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Atmospheric Chemistry and Physics An interactive open-access journal of the European Geosciences Union
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Volume 12, issue 2
Atmos. Chem. Phys., 12, 757-768, 2012
https://doi.org/10.5194/acp-12-757-2012
© Author(s) 2012. This work is distributed under
the Creative Commons Attribution 3.0 License.
Atmos. Chem. Phys., 12, 757-768, 2012
https://doi.org/10.5194/acp-12-757-2012
© Author(s) 2012. This work is distributed under
the Creative Commons Attribution 3.0 License.

Research article 17 Jan 2012

Research article | 17 Jan 2012

Global distributions of acetone in the upper troposphere from MIPAS spectra

D. P. Moore1, J. J. Remedios1, and A. M. Waterfall2 D. P. Moore et al.
  • 1Earth Observation Science Group, Department of Physics and Astronomy, University of Leicester, University Road, Leicester, UK
  • 2STFC Rutherford Appleton Laboratory, Didcot, UK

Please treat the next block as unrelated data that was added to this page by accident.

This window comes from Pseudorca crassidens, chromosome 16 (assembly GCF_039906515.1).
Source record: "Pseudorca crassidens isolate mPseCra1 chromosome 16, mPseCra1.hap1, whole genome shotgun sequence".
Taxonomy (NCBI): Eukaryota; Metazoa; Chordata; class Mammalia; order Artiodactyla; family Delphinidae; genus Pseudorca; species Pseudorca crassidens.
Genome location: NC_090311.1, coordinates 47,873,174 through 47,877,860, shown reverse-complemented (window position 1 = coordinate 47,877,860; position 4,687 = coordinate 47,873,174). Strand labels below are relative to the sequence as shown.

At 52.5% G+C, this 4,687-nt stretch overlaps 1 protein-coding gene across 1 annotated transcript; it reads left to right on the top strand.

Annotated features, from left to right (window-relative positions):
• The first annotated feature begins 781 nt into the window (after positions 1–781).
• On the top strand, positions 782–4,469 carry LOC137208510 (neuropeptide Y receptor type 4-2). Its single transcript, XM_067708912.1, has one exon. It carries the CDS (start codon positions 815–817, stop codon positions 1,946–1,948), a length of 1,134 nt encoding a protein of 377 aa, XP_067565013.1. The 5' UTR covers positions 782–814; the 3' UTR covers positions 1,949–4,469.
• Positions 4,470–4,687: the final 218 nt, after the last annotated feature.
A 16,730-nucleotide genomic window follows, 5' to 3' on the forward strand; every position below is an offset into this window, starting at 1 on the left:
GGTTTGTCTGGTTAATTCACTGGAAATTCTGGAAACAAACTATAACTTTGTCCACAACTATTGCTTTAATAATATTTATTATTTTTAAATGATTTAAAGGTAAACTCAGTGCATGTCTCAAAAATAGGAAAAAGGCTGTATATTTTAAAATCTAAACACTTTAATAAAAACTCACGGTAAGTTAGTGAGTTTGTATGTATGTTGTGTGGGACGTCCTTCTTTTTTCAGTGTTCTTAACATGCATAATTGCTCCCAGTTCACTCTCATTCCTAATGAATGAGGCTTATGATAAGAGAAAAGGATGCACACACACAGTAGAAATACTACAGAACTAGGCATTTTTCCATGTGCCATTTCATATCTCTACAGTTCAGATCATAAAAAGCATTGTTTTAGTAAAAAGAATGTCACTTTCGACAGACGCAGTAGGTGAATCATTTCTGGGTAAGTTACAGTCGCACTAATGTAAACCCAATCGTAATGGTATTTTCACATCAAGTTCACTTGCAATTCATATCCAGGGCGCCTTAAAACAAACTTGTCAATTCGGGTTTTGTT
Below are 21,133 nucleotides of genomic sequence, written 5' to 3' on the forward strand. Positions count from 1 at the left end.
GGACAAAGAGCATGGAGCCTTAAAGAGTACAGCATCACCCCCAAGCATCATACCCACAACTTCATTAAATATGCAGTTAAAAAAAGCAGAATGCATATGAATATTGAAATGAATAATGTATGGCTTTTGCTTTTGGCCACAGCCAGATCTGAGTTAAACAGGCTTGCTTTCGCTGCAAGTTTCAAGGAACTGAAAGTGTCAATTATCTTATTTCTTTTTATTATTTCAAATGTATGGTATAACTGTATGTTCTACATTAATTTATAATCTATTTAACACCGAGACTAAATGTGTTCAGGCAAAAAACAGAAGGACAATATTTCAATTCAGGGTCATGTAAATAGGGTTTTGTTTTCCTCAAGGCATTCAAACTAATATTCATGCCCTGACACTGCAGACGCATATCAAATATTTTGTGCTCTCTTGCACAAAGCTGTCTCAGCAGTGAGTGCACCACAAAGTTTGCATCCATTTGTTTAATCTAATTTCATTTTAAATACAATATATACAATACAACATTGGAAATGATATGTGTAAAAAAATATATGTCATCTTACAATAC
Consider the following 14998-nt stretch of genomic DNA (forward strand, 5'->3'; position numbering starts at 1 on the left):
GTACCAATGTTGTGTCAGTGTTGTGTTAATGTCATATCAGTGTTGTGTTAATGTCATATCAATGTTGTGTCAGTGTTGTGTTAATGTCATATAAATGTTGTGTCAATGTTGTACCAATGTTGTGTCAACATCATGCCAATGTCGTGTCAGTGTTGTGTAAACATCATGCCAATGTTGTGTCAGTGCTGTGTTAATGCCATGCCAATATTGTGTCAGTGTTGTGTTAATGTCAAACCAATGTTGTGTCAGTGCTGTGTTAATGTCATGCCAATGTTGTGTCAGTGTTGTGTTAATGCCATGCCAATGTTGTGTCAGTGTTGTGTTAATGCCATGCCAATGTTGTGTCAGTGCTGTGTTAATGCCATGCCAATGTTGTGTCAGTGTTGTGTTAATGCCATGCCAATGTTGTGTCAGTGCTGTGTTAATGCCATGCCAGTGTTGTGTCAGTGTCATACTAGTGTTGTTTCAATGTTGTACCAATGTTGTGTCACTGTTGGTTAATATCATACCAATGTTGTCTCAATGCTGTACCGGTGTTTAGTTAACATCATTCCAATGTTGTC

Abstract. This study reports the first global measurements of acetone (C3H6O) in the upper troposphere (UT). Profiles were obtained between 9 km and 15 km from measurements made by the Michelson Interferometer for Passive Atmospheric Sounding (MIPAS) onboard Envisat in August 2003. Errors per profile are lower than 40 % between 180 hPa and 350 hPa. We report strong hemispheric differences in the acetone volume mixing ratios (VMRs), with average concentrations highest in the Northern Hemisphere (NH) mid-latitude UT, between 1000 pptv and 1600 pptv with maxima up to 2300 pptv. Our results show a strong enhancement of acetone relative to CO, particularly over Europe (7 pptv ppbv−1), confirming aircraft studies. Ten-day backward trajectories from these high European values show strong contributions from air flows over North America (56 %) and 25 % from Southernmost Asia. Enhanced acetone is also observed over Greenland, Siberia and biomass burning regions of Africa. Zonal distributions show that acetone VMRs decrease rapidly with increasing altitude (decreasing pressure), particularly in the NH. Poleward of 45° S, acetone VMRs remain fairly consistent with average VMRs between 400 pptv and 500 pptv. In 5-day averages at 9 km, NH VMRs poleward of 45° N are consistently higher than Southern Hemisphere observations poleward of 45° S, by between 750 pptv and 1100 pptv. The results show a clear influence of mid-latitude and transport processes on the acetone summertime distribution.

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